And when she is satisfied with a hotel, she makes her readers long to go, as every good critic should. Arriving late and unexpected at the Master Builder’s, close to my house, she reports: "'We can’t do much I’m afraid', said Mr Fry, who runs the hotel with his sister, 'but you’re welcome to what there is.' At 8,45, I sat down to hot gravy soup, beef steak and kidney pie, stewed fruit, custard, two vast slabs of cheese, all followed by good coffee, for 6s."
Reading that, and all Bon Viveur’s reviews, subtitled In Quest of Pleasure and illustrated with photographs and useful maps, it’s hard not to feel both deep nostalgia and deep regret for the crazy pace of life today. There’s irony though. Her evident enjoyment of plain English fare comes from the TV chef that espoused food colourings, piping bags and recipes like Jelly a la Zizi (layers of different coloured jelly) and Green Cheese Ice Cream. My mother only went so far with Fanny Cradock – she preferred Constance Spry and Elizabeth David.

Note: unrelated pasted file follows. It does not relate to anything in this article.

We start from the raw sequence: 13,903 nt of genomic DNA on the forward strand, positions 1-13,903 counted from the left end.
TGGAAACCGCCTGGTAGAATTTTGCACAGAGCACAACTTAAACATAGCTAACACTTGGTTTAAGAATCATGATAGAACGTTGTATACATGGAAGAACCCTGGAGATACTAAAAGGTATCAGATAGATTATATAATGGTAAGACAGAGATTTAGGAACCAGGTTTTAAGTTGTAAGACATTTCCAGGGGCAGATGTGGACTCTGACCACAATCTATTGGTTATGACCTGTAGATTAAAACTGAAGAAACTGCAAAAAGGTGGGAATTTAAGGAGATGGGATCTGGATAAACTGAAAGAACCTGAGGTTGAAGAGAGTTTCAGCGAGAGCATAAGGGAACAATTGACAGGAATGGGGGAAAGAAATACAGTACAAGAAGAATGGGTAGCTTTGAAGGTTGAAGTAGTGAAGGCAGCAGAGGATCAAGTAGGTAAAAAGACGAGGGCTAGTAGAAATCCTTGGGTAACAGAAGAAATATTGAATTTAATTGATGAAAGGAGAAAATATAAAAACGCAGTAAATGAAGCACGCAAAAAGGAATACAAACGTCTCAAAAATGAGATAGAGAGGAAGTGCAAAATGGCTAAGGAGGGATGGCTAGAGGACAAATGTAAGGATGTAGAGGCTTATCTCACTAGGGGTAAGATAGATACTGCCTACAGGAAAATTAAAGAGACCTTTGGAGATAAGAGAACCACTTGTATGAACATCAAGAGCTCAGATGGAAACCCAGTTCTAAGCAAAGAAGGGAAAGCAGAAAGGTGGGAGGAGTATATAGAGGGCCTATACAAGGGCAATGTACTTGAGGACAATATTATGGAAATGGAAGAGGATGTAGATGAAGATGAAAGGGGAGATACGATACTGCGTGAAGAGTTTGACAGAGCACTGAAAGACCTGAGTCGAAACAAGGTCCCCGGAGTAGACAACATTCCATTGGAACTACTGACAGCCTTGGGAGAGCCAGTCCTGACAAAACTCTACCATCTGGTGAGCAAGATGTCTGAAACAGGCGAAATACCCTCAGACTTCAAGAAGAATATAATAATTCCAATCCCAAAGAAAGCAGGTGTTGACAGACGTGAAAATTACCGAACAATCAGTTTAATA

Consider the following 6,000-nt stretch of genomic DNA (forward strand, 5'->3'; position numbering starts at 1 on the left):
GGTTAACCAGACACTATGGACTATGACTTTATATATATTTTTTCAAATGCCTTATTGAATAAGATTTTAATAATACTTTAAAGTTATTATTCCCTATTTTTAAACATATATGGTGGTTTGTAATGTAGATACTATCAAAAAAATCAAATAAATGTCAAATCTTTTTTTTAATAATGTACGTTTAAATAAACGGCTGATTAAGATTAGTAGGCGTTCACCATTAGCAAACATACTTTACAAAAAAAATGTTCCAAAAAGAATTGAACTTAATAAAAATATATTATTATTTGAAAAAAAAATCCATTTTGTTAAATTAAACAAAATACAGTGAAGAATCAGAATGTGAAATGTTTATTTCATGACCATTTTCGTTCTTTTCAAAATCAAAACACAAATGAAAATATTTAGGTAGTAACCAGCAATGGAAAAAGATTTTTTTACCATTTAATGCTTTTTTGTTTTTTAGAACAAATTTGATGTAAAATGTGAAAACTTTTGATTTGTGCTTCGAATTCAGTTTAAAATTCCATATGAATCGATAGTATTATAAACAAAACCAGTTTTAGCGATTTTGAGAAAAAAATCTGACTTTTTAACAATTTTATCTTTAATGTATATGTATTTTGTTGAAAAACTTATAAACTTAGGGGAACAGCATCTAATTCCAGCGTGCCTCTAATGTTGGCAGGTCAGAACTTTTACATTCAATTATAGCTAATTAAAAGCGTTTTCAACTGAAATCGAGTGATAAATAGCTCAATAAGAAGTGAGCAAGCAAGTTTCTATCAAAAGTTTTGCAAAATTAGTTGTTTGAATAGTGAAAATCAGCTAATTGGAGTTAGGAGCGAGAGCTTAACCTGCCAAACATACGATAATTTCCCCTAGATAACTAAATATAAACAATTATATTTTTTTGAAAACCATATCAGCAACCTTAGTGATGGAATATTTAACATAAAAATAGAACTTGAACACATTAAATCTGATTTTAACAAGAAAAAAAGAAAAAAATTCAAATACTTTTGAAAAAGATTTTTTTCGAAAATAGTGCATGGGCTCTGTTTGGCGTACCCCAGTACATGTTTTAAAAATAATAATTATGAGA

As it has done for me, the Telegraph gave Fanny and Johnnie the opportunity to travel offshore and her articles are credited with inspiring many readers to take their first tentative steps abroad. They went to Goa, Barbados, Corfu (‘In the Durrell Country’), Ibiza ("of all the Mediterranean coast this rates the highest with us for an unsophisticated holiday"), Spain, France, Italy, Scandinavia and many other places. Wherever she reported from, she had a knack of conjuring up the destination in a few well-chosen words, at the same time as giving straightforward practical advice. In 1952 she wrote ‘Two Weeks in Denmark on £25’ (£562.50 in today’s money) and 15 years later ‘Getting a Fortnight on the French Riviera out of £50’ (£830). At Reid’s Palace in Madeira, a hotel I loved when I reviewed it for its 125th anniversary in 2016, she usefully informed her readers in 1953: "Anyone able to spend more than £25 on a holiday can do so legally at Reid’s. As it is British owned, a Bank of England concession permits payment from foreign currency allowance for only part of your hotel bill. The balance is paid in sterling in England before departure." People may scoff, but all the travelling and hotel reviewing is actually hard work. "Bon Viveur", reads a footnote in 1951, "is taking a well-earned holiday after a strenuous but enjoyable year in the quest of pleasure on readers’ behalf." She was soon back in the fray, travelling to Majorca ("the nightlife, which I dutifully probed on your behalf, is in the open air…I danced to a good band for about an hour"), Denmark, Holland, Jersey, Portugal and the Tyrol. Source